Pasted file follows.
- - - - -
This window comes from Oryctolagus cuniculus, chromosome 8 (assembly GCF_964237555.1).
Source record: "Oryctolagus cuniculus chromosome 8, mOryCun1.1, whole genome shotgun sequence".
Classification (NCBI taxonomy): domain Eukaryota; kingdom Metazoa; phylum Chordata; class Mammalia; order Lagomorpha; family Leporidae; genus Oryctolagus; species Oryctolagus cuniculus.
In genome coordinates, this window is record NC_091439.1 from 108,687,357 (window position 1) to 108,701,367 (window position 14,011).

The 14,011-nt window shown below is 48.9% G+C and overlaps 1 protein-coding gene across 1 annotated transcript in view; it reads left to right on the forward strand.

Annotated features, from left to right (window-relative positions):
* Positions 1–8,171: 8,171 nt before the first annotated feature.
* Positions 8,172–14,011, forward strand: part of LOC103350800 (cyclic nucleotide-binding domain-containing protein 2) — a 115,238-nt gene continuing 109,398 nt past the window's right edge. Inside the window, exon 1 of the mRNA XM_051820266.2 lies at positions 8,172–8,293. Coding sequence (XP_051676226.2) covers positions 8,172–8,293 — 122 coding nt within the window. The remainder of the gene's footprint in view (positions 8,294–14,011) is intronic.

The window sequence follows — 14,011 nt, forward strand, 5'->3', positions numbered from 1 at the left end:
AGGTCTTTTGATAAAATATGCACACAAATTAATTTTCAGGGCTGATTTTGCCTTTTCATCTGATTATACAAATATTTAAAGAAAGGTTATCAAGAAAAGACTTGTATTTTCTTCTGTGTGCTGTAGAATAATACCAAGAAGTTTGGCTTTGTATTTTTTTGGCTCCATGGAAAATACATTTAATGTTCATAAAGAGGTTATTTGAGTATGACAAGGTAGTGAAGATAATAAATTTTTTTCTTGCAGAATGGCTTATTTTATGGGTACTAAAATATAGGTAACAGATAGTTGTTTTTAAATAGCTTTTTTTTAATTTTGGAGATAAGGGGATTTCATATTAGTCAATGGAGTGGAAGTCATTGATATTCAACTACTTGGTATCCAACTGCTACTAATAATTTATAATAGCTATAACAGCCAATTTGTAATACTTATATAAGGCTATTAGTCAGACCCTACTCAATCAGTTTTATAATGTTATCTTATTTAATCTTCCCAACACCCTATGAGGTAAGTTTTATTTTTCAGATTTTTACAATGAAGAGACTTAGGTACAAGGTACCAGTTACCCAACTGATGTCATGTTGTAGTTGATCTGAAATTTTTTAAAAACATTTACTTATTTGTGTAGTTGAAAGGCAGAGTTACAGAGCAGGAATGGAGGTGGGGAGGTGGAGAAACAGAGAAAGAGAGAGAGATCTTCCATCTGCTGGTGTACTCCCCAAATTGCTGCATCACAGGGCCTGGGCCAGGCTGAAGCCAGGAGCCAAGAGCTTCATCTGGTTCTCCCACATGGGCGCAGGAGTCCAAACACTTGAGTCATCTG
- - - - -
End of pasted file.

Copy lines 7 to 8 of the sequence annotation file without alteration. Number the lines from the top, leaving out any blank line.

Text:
* Positions 1–8,171: 8,171 nt before the first annotated feature.
* Positions 8,172–14,011, forward strand: part of LOC103350800 (cyclic nucleotide-binding domain-containing protein 2) — a 115,238-nt gene continuing 109,398 nt past the window's right edge. Inside the window, exon 1 of the mRNA XM_051820266.2 lies at positions 8,172–8,293. Coding sequence (XP_051676226.2) covers positions 8,172–8,293 — 122 coding nt within the window. The remainder of the gene's footprint in view (positions 8,294–14,011) is intronic.